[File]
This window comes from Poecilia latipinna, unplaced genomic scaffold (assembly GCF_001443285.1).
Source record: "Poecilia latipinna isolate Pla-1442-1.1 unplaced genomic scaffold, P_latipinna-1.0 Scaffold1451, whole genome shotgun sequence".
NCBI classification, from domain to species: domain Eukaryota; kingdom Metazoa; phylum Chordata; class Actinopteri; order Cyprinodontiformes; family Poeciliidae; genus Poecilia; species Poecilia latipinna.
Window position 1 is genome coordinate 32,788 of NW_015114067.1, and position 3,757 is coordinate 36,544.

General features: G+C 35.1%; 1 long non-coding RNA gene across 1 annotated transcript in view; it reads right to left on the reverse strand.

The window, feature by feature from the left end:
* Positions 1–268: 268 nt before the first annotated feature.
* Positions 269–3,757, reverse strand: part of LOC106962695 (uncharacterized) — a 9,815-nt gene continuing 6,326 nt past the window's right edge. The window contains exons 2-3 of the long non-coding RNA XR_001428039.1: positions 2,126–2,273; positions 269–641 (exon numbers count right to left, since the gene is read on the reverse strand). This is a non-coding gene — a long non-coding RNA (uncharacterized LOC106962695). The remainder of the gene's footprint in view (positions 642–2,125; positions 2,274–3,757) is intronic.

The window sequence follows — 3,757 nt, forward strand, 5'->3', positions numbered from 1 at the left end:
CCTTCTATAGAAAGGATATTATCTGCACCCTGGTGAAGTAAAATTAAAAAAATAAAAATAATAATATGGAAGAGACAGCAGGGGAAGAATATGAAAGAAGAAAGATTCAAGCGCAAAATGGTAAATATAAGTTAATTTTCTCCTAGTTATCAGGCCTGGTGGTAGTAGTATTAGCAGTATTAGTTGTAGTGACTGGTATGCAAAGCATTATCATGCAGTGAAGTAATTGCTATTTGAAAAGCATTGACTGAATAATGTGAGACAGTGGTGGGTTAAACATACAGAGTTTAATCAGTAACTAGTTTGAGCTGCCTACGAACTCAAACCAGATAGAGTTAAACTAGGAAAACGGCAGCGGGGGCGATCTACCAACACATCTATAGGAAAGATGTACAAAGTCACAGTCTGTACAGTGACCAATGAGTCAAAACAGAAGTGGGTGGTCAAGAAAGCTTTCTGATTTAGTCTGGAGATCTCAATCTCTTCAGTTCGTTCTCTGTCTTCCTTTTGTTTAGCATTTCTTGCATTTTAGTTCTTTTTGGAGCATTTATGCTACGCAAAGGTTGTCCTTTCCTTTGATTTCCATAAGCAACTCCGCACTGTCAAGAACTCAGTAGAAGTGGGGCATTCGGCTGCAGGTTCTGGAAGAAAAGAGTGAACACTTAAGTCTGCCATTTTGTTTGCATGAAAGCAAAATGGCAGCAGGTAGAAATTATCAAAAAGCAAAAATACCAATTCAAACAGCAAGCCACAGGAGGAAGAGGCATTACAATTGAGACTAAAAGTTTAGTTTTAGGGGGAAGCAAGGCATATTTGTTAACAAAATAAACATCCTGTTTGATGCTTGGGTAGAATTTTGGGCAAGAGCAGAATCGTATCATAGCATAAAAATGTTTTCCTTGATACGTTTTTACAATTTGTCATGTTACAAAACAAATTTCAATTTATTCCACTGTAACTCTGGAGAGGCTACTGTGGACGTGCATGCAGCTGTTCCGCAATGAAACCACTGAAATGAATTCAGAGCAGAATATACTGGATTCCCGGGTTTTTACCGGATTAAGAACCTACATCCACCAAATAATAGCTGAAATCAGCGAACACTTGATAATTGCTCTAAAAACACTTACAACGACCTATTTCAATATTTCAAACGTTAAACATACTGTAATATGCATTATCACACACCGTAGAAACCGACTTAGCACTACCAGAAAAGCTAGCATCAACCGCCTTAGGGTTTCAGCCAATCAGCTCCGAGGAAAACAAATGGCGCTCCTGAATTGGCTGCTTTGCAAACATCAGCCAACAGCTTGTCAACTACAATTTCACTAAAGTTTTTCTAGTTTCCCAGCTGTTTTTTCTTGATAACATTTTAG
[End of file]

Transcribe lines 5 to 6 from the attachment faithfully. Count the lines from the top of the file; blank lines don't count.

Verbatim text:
General features: G+C 35.1%; 1 long non-coding RNA gene across 1 annotated transcript in view; it reads right to left on the reverse strand.

The window, feature by feature from the left end: